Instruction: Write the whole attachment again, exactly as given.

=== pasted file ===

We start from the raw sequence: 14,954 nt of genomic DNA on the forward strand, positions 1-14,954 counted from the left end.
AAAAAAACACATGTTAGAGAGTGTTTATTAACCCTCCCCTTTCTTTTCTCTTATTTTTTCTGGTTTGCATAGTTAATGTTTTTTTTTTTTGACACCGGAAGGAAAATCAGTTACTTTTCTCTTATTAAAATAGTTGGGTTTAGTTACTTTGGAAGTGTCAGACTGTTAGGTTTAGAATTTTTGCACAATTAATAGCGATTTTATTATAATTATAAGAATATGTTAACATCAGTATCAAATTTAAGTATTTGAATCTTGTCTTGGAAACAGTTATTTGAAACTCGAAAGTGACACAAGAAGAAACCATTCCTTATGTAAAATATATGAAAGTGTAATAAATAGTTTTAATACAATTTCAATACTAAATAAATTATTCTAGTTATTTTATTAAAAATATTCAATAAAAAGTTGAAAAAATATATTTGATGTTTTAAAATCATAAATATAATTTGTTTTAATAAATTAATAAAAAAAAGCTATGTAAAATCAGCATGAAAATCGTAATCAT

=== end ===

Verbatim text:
We start from the raw sequence: 14,954 nt of genomic DNA on the forward strand, positions 1-14,954 counted from the left end.
AAAAAAACACATGTTAGAGAGTGTTTATTAACCCTCCCCTTTCTTTTCTCTTATTTTTTCTGGTTTGCATAGTTAATGTTTTTTTTTTTTGACACCGGAAGGAAAATCAGTTACTTTTCTCTTATTAAAATAGTTGGGTTTAGTTACTTTGGAAGTGTCAGACTGTTAGGTTTAGAATTTTTGCACAATTAATAGCGATTTTATTATAATTATAAGAATATGTTAACATCAGTATCAAATTTAAGTATTTGAATCTTGTCTTGGAAACAGTTATTTGAAACTCGAAAGTGACACAAGAAGAAACCATTCCTTATGTAAAATATATGAAAGTGTAATAAATAGTTTTAATACAATTTCAATACTAAATAAATTATTCTAGTTATTTTATTAAAAATATTCAATAAAAAGTTGAAAAAATATATTTGATGTTTTAAAATCATAAATATAATTTGTTTTAATAAATTAATAAAAAAAAGCTATGTAAAATCAGCATGAAAATCGTAATCAT